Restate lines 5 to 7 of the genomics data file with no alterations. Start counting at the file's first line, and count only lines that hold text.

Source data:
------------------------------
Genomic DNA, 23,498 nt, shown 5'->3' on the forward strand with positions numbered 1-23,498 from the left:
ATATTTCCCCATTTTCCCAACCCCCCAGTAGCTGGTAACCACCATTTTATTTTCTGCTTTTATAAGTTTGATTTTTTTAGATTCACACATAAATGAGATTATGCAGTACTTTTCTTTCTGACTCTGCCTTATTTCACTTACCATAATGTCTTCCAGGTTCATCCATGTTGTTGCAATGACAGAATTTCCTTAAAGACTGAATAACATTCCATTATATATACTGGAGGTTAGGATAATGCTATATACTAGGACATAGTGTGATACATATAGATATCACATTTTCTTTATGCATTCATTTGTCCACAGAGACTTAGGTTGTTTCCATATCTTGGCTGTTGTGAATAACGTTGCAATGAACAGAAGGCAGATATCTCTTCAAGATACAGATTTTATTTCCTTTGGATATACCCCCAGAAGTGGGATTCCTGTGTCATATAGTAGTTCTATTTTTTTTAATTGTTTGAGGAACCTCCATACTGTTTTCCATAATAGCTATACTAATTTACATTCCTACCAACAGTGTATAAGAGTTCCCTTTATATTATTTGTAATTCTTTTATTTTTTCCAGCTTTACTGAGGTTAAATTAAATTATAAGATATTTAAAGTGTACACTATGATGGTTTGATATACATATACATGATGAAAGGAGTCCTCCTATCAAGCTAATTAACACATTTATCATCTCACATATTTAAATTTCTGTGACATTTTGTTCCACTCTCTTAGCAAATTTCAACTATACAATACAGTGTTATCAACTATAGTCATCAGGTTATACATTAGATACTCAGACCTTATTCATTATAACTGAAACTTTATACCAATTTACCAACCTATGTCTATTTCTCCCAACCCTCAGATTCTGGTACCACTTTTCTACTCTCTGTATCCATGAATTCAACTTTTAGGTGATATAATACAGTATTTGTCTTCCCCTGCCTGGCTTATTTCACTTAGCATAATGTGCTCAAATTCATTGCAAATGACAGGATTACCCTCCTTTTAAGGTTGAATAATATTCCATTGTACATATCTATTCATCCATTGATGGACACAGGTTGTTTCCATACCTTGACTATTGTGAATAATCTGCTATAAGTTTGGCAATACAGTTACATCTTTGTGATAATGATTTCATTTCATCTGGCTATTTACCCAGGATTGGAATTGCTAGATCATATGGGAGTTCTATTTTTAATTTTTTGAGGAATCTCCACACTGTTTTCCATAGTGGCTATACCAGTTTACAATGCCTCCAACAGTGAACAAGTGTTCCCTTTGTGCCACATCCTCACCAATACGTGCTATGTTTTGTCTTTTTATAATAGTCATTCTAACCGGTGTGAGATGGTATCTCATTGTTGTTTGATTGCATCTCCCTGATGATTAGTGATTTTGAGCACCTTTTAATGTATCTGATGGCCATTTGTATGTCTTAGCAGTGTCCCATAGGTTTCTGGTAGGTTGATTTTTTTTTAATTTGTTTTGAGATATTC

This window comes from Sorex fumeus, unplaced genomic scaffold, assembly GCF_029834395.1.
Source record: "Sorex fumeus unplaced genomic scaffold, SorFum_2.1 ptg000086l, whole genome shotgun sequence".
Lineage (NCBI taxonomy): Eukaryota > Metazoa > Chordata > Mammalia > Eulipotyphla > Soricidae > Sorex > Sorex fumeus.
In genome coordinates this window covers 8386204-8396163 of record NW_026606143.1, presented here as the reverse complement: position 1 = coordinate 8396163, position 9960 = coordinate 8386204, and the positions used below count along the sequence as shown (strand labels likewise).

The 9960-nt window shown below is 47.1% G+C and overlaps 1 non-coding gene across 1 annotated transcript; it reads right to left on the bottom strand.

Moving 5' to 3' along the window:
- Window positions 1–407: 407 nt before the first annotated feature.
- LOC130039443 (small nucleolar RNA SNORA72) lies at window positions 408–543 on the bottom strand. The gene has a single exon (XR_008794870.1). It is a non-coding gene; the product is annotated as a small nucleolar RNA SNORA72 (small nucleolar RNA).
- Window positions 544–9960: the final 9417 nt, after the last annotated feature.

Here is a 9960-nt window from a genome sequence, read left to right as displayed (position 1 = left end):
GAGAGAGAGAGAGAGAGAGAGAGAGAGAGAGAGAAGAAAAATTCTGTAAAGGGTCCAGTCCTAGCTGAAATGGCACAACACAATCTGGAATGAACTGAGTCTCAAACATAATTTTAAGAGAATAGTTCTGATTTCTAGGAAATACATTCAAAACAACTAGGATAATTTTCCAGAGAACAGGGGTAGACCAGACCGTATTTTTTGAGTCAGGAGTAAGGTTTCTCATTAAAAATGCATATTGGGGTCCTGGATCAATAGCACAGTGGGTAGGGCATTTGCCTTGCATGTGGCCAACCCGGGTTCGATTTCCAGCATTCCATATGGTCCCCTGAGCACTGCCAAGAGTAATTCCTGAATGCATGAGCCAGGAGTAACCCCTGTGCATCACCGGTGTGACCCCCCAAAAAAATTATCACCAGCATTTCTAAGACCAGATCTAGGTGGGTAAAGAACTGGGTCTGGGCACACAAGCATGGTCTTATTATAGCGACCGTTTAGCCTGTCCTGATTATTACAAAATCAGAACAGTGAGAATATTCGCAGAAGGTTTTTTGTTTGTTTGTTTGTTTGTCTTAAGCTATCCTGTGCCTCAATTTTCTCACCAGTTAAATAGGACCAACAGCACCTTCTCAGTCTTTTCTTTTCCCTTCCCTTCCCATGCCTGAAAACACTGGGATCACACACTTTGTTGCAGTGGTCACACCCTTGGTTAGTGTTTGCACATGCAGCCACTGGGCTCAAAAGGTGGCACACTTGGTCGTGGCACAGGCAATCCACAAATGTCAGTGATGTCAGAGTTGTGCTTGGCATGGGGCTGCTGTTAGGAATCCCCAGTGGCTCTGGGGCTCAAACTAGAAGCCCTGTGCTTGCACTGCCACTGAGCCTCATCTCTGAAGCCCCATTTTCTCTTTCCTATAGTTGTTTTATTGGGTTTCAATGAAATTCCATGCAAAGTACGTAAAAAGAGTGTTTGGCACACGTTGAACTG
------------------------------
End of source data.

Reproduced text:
Lineage (NCBI taxonomy): Eukaryota > Metazoa > Chordata > Mammalia > Eulipotyphla > Soricidae > Sorex > Sorex fumeus.
In genome coordinates this window covers 8386204-8396163 of record NW_026606143.1, presented here as the reverse complement: position 1 = coordinate 8396163, position 9960 = coordinate 8386204, and the positions used below count along the sequence as shown (strand labels likewise).

The 9960-nt window shown below is 47.1% G+C and overlaps 1 non-coding gene across 1 annotated transcript; it reads right to left on the bottom strand.